Colorado's Most Amazing and Punishing (and Magical) Race
If you get down the mountain, past the rustic log lodges of Twin Lakes while the sun is still up (and that's a hell of an if), you're psyched, because at least you have daylight to ford Lake Creek before heading back up into the ultimate meatgrinder: Sugarloaf. "I came here thinking I was going to blow this course away-until I got to Sugarloaf," says Miles Krier, who'd grown up running the deep canyons of northern California. "I'd been running ultras for 11 years, but Sugarloaf on the way back is one of the most brutal climbs I've ever done. It's so steep, so long, the temperature is dropping..."
May Queen Campground, consequently, should smell like victory: You've gone 87 miles; you've survived a long night in the woods with no company but your flashlight and rasping breath. The sun is warm and you're 13 miles from triumph. Curiously, though, May Queen is where some of the most experienced runners drop. Mary Moore, winner of the shorter Leadville Marathon in 2002, gave up here. So did Craig Robertson, who's run dozens of long races across the country, but only finished Leadville four of eight times. "Cut the band off me!" Craig demanded one year, lifting his wrist as he stumbled into May Queen.
Craig was so nauseous, the idea of one more step made him wretch. Miles Krier tried to quit at May Queen, but after a glance inside the medic's tent full of weeping, moaning, bleeding, vomiting casualties, which he calls "The House of the Damned," he instead limped on to Leadville.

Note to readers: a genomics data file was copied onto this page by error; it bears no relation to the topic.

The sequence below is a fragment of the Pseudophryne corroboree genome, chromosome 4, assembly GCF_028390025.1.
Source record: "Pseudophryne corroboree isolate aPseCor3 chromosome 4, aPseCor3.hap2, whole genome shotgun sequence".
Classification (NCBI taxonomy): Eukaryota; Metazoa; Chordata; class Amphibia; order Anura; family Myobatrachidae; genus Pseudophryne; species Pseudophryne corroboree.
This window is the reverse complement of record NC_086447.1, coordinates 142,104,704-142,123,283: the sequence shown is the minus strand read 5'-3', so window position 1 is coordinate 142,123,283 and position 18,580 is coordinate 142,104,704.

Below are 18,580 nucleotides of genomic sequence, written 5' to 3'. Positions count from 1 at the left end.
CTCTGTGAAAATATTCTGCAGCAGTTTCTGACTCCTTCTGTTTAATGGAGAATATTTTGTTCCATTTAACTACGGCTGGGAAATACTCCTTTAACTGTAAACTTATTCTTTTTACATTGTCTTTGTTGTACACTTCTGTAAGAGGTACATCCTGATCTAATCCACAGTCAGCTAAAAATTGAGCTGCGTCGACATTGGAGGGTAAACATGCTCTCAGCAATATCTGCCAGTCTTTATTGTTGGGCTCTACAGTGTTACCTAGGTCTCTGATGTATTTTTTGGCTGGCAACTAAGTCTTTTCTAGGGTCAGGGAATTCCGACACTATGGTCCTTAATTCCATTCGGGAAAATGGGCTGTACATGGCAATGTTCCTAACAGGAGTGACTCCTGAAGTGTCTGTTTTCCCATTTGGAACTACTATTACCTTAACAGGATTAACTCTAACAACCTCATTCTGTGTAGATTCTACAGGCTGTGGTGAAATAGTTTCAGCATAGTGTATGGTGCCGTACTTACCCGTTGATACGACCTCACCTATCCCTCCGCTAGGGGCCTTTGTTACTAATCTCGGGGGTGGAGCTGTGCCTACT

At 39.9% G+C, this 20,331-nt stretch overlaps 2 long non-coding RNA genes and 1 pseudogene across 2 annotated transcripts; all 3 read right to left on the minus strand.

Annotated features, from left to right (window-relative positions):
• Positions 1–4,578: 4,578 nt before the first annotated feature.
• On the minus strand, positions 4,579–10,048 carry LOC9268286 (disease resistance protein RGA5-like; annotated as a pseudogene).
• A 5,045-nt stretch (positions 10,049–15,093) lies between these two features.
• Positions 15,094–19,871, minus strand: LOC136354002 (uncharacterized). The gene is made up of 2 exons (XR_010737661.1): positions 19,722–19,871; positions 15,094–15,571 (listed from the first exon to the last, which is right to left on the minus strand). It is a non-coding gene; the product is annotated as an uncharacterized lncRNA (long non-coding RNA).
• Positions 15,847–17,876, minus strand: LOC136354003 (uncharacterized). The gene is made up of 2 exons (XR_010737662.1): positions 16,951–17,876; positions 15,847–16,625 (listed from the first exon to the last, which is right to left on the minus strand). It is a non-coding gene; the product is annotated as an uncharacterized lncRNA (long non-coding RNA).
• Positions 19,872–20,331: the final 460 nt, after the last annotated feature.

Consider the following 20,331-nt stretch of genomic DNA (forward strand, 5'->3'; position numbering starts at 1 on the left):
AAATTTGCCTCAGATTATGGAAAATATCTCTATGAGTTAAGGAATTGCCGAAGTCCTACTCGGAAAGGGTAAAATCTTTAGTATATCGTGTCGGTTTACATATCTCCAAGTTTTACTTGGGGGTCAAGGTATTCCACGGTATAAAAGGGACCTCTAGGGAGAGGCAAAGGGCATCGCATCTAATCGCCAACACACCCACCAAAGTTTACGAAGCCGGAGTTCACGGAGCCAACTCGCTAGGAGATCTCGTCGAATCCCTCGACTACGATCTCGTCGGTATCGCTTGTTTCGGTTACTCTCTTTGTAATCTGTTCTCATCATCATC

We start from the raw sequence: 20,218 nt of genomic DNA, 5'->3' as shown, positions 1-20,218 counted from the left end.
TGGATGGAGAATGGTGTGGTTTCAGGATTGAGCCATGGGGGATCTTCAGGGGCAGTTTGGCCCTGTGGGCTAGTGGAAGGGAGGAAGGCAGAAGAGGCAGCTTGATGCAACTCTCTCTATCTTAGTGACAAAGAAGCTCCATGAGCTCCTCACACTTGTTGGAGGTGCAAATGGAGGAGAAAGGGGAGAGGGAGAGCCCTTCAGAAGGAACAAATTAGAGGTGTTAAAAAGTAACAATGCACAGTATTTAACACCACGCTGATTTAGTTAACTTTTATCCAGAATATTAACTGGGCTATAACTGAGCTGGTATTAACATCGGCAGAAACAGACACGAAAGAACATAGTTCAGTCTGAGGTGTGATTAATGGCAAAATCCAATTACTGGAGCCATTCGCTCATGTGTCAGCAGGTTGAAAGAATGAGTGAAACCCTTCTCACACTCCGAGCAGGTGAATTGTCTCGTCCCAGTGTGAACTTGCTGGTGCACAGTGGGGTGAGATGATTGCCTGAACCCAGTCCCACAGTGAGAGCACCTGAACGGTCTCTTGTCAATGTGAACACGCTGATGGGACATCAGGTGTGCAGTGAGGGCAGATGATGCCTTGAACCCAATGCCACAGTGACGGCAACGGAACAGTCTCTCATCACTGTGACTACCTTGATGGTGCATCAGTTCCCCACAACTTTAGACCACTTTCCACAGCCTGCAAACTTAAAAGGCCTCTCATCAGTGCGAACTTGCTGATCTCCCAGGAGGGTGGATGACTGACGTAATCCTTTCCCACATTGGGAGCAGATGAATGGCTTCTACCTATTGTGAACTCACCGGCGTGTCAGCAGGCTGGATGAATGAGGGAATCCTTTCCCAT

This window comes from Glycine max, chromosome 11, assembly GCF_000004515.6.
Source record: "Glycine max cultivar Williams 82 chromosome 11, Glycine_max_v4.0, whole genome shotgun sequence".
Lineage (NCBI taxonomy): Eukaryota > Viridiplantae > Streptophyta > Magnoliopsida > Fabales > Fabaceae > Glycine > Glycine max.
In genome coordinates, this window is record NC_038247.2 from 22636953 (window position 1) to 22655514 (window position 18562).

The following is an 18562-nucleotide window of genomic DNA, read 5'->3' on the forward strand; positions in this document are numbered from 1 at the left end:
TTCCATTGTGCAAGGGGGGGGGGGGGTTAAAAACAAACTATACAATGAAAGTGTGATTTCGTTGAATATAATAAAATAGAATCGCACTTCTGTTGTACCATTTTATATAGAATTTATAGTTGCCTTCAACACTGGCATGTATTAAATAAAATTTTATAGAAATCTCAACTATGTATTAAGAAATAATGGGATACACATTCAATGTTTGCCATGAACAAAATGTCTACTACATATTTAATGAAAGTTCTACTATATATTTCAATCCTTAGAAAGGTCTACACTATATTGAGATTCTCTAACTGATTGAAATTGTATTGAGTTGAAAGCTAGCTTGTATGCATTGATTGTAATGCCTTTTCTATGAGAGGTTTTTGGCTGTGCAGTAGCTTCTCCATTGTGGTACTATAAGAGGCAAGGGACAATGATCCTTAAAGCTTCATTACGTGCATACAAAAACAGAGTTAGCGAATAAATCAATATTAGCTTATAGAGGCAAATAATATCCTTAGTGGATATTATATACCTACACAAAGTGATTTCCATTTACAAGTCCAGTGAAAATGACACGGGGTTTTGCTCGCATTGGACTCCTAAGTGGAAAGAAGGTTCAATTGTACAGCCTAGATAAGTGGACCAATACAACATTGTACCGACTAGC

Awesome! You're back in Leadville, your friends are screaming, you're minutes from pancakes and bed, but you've got one more obstacle: time. As the clock ticks down, Mayor Bud picks up his shotgun and carries out his cruel annual ritual: At the stroke of 10 a.m., 30 hours after the start, with his back to the finish line and the runners struggling toward it, Bud fires the shot that ends the race. If you've breasted the line, you've done it! Congratulations, you've won yourself a belt buckle. It's silver with "LT100" written in gold lettering. If you're late, even by a minute, you haven't.
"It hurts," Ken admits, and he knows just how much: He's run every single year, but for the last six the shotgun has beaten him to the finish.
The only runners who ever really mastered the race are the guys who appeared one year in loincloths, pirate blouses, and sandals they'd made from scraps of tire scavenged from the Leadville junkyard. They were Tarahumara (pronounced Tara-Mara), a near-mythic Indian tribe considered the world's greatest-and most reclusive-distance runners. Word of the race had reached them at their home in the bottom of Mexico's most impenetrable canyons, and lured them out to compete for only the third time in 67 years.
"Hola!" Ken greeted them. He offered the phrase he'd been taught by the high school Spanish teacher for, "Have a good race!" The Tarahumara remained silent. Few of them spoke Spanish. One of the other two times that the Tarahumara had left the canyons to compete, at the 1920 Amsterdam Olympic marathon, they finished in the middle of the pack and were amazed that the race was over already. The Tarahumara are used to drinking cactus moonshine all night, then waking up to run 150 miles while kicking a small wooden ball.